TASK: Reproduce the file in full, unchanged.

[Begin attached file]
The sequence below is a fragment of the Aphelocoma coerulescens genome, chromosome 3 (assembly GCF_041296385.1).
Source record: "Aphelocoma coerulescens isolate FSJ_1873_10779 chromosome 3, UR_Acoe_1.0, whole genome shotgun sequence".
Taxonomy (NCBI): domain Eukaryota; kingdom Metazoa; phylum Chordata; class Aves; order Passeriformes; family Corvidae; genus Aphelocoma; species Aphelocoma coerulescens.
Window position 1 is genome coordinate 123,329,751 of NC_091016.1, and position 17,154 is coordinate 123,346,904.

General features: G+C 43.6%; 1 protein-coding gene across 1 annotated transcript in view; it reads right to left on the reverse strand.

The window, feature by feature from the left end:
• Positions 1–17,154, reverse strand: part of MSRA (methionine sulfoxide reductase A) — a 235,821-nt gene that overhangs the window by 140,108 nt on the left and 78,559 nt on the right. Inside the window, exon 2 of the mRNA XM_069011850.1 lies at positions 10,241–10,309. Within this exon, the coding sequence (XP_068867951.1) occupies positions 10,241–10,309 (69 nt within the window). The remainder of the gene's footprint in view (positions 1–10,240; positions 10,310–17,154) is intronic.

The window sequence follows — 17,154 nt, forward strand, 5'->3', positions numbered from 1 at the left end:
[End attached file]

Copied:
The sequence below is a fragment of the Aphelocoma coerulescens genome, chromosome 3 (assembly GCF_041296385.1).
Source record: "Aphelocoma coerulescens isolate FSJ_1873_10779 chromosome 3, UR_Acoe_1.0, whole genome shotgun sequence".
Taxonomy (NCBI): domain Eukaryota; kingdom Metazoa; phylum Chordata; class Aves; order Passeriformes; family Corvidae; genus Aphelocoma; species Aphelocoma coerulescens.
Window position 1 is genome coordinate 123,329,751 of NC_091016.1, and position 17,154 is coordinate 123,346,904.

General features: G+C 43.6%; 1 protein-coding gene across 1 annotated transcript in view; it reads right to left on the reverse strand.

The window, feature by feature from the left end:
• Positions 1–17,154, reverse strand: part of MSRA (methionine sulfoxide reductase A) — a 235,821-nt gene that overhangs the window by 140,108 nt on the left and 78,559 nt on the right. Inside the window, exon 2 of the mRNA XM_069011850.1 lies at positions 10,241–10,309. Within this exon, the coding sequence (XP_068867951.1) occupies positions 10,241–10,309 (69 nt within the window). The remainder of the gene's footprint in view (positions 1–10,240; positions 10,310–17,154) is intronic.

The window sequence follows — 17,154 nt, forward strand, 5'->3', positions numbered from 1 at the left end: